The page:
Three Perspectives To Help Pick Yourself Up
Confession: I haven’t been moving my body much recently.
I’ve been writing about movement and the benefits it brings this month... and I know I’ve significantly reduced my physical activity. 🤦♀️
Ordinarily, I’d be beating myself up for something like that.
“Gosh I should have gone for a run today, I’m super lazy.”
“Can’t be bothered to even walk around the block – I am too tired and I’ve hardly done anything!”
“Why can’t I keep such a simple and easy routine?!”
But I haven’t been having those thoughts. (Yay for learning some self-awareness and compassion!) Instead, I’ve been connecting with the bigger story and the truths there.
If you are struggling with routine, inconsistency or self-talk, maybe consider these perspectives:
I am learning about failure and realising that it never has to be the end of the story.
So I forget my routine, I break my streak or I don’t move my body for more than two weeks. Ok, maybe that looks like a failure because I didn’t achieve my goals. But the truth is that I’m still alive and there are plenty of chapters ahead of me. I don’t have to write myself off because this month I fell off the wagon. Next month, next week, even tomorrow, I have the opportunity to begin a new chapter. And maybe I keep starting a new chapter every single month – all good! Just like New Year’s Eve inspires us to start fresh, you can cultivate that as often as you need. More than keeping up a movement routine, you are learning how to get back up again. You are learning how to face failure and keep going.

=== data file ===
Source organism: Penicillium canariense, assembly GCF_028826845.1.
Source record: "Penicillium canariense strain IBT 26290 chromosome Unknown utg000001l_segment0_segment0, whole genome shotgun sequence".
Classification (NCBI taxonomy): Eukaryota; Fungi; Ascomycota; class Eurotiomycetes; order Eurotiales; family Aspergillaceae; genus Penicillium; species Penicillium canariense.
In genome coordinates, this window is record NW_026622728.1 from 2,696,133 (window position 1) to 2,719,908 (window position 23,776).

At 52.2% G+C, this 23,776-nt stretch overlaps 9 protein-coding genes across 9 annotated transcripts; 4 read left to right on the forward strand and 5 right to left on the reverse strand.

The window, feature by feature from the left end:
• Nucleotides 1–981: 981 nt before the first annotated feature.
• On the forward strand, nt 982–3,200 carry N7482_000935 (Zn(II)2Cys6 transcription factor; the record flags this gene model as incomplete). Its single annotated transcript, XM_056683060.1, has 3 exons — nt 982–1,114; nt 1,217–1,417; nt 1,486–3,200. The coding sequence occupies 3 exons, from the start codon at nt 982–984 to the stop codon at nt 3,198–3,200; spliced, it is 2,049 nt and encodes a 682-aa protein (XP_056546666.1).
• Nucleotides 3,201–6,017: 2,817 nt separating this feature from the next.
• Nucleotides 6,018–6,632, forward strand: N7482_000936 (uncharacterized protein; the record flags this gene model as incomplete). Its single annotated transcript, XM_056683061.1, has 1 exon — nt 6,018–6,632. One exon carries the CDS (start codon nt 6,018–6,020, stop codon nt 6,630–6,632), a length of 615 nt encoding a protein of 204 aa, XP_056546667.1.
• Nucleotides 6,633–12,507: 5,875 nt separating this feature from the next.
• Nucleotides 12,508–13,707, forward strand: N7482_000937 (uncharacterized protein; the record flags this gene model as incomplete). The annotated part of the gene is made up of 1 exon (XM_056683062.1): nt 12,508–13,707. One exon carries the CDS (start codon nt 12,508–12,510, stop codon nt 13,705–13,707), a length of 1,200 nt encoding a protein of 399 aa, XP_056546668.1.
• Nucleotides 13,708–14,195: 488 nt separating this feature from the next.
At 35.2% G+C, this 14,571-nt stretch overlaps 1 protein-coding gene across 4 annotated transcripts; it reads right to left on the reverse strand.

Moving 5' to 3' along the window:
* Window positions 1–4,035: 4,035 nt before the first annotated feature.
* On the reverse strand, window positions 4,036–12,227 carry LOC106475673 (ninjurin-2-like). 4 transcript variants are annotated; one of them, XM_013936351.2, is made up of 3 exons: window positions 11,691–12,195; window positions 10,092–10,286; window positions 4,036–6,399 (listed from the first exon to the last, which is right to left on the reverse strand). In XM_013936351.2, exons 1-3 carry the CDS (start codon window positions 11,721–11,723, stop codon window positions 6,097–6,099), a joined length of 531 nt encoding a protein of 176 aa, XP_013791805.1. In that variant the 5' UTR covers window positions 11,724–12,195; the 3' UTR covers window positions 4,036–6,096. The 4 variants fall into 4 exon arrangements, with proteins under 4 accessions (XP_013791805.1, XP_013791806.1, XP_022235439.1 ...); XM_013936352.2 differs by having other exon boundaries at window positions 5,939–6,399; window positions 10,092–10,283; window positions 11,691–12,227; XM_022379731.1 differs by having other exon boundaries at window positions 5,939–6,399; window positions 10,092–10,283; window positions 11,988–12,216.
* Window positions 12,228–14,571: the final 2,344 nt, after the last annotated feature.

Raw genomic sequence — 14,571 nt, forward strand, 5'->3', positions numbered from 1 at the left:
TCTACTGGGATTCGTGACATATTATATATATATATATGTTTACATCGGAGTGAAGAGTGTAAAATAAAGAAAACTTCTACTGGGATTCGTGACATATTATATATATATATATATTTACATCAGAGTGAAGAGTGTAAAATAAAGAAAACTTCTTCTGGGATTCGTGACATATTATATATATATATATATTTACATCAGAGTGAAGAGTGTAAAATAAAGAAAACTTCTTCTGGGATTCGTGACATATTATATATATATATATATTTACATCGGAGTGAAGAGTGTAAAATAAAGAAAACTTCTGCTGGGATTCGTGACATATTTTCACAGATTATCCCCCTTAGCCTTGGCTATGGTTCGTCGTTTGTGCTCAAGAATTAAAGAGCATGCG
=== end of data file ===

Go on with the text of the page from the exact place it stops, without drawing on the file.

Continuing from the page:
I am learning persistence, about how to start again (and again), wherever I find myself.
Each time I decide to get back up again, to dust myself off and restart, I build a little more resiliency. It begins to build a reaction muscle – one that says, “I’ve stopped! But I know I’ll start again today/tomorrow/next week.” That is persistence. It starts by suspending judgements about why we failed and what it says about us (lazy, hopeless, you name it). Sometimes it is helpful to analyse why we failed, but sometimes it is more helpful to remove the goal of perfection. Wherever you find yourself today, accept that place, and start again from there.
I am learning about my capability, each time I try again.
Every time we try again, we teach ourselves about ourselves. We learn that day three is the hardest to persist through, or maybe that we feel amazing the hour after we’ve moved, or that starting small is the best way to restart. Every time we try again we are reminding ourselves of our capabilities. We are building up our confidence, our trust in ourselves and our sense of agency. “I have done this before, I can do this, and I’ll keep showing up.”
I want to encourage you (and myself!) to give yourself enough grace to learn without harsh judgements. To keep showing up with a fresh-start mindset.
And bonus! Physical activity naturally builds our sense of self-worth, confidence and sense of control. This means it is a reinforcing, positive feedback loop - woop woop!
We got this!